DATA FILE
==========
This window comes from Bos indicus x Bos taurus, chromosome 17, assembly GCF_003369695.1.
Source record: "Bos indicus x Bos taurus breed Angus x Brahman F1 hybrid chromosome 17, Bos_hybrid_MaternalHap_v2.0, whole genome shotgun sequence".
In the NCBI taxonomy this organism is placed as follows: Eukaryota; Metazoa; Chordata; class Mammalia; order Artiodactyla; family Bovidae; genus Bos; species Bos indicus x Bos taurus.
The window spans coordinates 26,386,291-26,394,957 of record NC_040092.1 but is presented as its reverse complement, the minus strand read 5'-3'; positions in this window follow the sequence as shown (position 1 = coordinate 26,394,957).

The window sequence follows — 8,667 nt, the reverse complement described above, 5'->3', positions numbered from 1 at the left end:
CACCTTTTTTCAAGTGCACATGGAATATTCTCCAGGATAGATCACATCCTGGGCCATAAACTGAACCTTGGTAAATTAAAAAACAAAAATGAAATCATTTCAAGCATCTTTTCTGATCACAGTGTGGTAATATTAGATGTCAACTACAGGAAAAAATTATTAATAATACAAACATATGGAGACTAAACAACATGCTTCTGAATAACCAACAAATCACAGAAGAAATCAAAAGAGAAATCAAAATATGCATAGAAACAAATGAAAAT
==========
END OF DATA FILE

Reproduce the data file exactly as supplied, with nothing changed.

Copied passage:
This window comes from Bos indicus x Bos taurus, chromosome 17, assembly GCF_003369695.1.
Source record: "Bos indicus x Bos taurus breed Angus x Brahman F1 hybrid chromosome 17, Bos_hybrid_MaternalHap_v2.0, whole genome shotgun sequence".
In the NCBI taxonomy this organism is placed as follows: Eukaryota; Metazoa; Chordata; class Mammalia; order Artiodactyla; family Bovidae; genus Bos; species Bos indicus x Bos taurus.
The window spans coordinates 26,386,291-26,394,957 of record NC_040092.1 but is presented as its reverse complement, the minus strand read 5'-3'; positions in this window follow the sequence as shown (position 1 = coordinate 26,394,957).

The window sequence follows — 8,667 nt, the reverse complement described above, 5'->3', positions numbered from 1 at the left end:
CACCTTTTTTCAAGTGCACATGGAATATTCTCCAGGATAGATCACATCCTGGGCCATAAACTGAACCTTGGTAAATTAAAAAACAAAAATGAAATCATTTCAAGCATCTTTTCTGATCACAGTGTGGTAATATTAGATGTCAACTACAGGAAAAAATTATTAATAATACAAACATATGGAGACTAAACAACATGCTTCTGAATAACCAACAAATCACAGAAGAAATCAAAAGAGAAATCAAAATATGCATAGAAACAAATGAAAAT